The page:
Warburg didn’t make money on the sales, but prosecutors are expected to argue that its losses would have been far greater had it sold later. LG Card has since recovered, thanks to a bailout by creditors.

Mr. Hwang couldn’t be reached for comment. A Warburg spokeswoman declined to address the charges.

Lone Star’s donation offer came from its vice chairman, Ellis Short, in a letter faxed Friday to finance minister Han Duck Soo, a ministry spokesman said. Lone Star is engaged in a tax dispute with South Korea authorities, who contend that the firm owes $147 million in taxes on profits for a previous deal, involving the Star Tower office complex in Seoul. Lone Star maintains that it owes nothing on that deal, and is expected to argue that it shouldn’t have to pay taxes on the KEB gain under tax treaties.

Other foreign investors have made similar payments to mollify authorities. After the National Tax Service launched audits of several U.S. private-equity funds last year, five of them paid a total of $207 million to settle the matter. Two of the firms, Carlyle Group and Newbridge Capital Ltd., had made big profits by selling stakes in Korean banks.

Complicating Lone Star’s case is the alleged theft of millions of dollars by Steven Lee, its former head of operations in Korea. Mr. Lee left Lone Star’s Korean operations last summer, saying that he was relocating to the U.S. to fulfill a promise to his family, with whom he now lives in Short Hills, N.J.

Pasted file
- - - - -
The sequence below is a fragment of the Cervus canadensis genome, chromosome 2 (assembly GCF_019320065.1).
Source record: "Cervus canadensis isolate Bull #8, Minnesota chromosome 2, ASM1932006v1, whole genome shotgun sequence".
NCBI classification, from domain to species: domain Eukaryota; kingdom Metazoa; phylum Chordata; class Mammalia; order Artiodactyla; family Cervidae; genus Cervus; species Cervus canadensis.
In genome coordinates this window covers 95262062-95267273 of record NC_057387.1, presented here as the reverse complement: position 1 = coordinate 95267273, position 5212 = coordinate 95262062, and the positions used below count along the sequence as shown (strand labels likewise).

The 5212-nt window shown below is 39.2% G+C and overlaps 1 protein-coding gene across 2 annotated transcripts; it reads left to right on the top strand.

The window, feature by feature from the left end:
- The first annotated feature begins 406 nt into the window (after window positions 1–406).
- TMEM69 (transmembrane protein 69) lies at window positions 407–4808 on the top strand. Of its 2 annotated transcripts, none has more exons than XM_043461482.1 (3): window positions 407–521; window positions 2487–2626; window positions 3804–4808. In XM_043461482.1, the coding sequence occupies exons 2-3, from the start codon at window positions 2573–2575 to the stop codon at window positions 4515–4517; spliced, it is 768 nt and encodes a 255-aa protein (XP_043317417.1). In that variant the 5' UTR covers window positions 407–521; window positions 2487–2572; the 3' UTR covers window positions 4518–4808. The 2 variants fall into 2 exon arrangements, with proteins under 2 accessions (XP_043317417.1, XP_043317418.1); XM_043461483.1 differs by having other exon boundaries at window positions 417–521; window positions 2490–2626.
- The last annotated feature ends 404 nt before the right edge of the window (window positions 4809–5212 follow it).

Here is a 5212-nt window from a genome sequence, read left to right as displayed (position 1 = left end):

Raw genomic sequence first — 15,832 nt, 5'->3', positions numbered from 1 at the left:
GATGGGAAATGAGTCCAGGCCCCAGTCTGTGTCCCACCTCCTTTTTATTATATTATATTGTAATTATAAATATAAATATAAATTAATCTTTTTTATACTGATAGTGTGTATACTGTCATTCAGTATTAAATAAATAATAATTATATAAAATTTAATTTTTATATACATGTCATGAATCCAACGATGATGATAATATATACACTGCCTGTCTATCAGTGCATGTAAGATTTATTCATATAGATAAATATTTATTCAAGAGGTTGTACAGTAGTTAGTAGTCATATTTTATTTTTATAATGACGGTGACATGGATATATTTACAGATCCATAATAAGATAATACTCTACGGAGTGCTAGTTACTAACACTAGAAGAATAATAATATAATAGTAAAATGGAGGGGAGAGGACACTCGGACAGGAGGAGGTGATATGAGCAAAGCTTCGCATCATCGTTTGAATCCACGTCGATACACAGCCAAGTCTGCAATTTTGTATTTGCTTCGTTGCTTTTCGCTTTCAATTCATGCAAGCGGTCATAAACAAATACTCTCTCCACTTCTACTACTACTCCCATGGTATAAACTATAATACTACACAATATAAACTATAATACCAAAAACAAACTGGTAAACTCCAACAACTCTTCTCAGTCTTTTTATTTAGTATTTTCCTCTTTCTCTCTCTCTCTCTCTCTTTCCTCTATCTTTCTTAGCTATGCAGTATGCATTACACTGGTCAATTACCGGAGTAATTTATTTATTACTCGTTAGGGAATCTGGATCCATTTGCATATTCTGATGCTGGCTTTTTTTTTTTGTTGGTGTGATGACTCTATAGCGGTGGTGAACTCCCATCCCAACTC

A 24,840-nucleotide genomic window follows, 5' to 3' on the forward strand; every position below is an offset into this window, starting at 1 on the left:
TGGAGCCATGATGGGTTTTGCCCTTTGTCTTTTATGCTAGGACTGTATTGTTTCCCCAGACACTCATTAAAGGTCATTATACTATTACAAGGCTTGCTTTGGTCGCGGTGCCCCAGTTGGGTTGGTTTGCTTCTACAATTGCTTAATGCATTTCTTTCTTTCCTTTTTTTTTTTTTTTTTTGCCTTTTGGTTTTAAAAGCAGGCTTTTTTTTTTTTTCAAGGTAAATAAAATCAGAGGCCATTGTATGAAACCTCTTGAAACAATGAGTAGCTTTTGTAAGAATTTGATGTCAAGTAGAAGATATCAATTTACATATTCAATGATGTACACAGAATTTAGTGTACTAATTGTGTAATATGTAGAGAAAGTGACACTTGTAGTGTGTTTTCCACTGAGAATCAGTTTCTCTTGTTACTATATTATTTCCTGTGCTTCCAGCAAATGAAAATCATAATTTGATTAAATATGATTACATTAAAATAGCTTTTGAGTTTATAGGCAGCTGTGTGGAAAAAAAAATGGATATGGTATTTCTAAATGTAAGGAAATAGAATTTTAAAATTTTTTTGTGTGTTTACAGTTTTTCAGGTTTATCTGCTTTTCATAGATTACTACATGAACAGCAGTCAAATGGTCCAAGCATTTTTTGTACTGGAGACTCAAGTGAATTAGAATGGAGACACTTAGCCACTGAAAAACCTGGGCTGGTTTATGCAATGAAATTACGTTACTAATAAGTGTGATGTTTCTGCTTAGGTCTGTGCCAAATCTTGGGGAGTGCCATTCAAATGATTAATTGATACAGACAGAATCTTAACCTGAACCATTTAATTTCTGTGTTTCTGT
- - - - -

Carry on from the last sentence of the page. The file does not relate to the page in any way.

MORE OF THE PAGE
People familiar with the investigation say South Korean tax regulators contacted Lone Star executives in the U.S. last summer about unusual invoices submitted by Mr. Lee to justify tax deductions. Lone Star executives summoned Mr. Lee to London to ask him about the invoices, these people say. At the meeting, Mr. Lee said he had billed a fictional consulting firm for services and had the money deposited into bank accounts he controlled, these people say.

Mr. Lee apologized without explaining his actions, and later paid Lone Star more than $10 million, which was more than the amount he misappropriated, these people say.

“He has repaid all the funds that were misappropriated and paid all taxes due and owing,” said Lawrence Lustberg, Mr. Lee’s attorney. He declined to confirm the amount. Mr. Lee couldn’t be reached for comment.

Mr. Lee is in his late 30s, the eldest child of Korean immigrants who settled in California. He attended Harvard Business School. He transferred to Lone Star’s office in Seoul in 1998, while still a junior executive. After the crisis, the fund’s investments in Korea performed well, and his stature rose.

Lone Star has filed a civil suit against Mr. Lee in the Supreme Court of Bermuda, where several of its funds are based. The suit seeks to nullify his financial stake in Lone Star, which would prevent him from sharing in the profits from the KEB sale. Private-equity firms generally keep 20% of investment profits for themselves, with clients getting the balance. As a former senior partner responsible for that deal, Mr. Lee’s cut could total tens of millions of dollars, partners at other private-equity firms say.

Mr. Lustberg said that he and his client haven’t been summoned to appear in court in Bermuda and “will vigorously contest” any attempt to void Mr. Lee’s share of the KEB profits.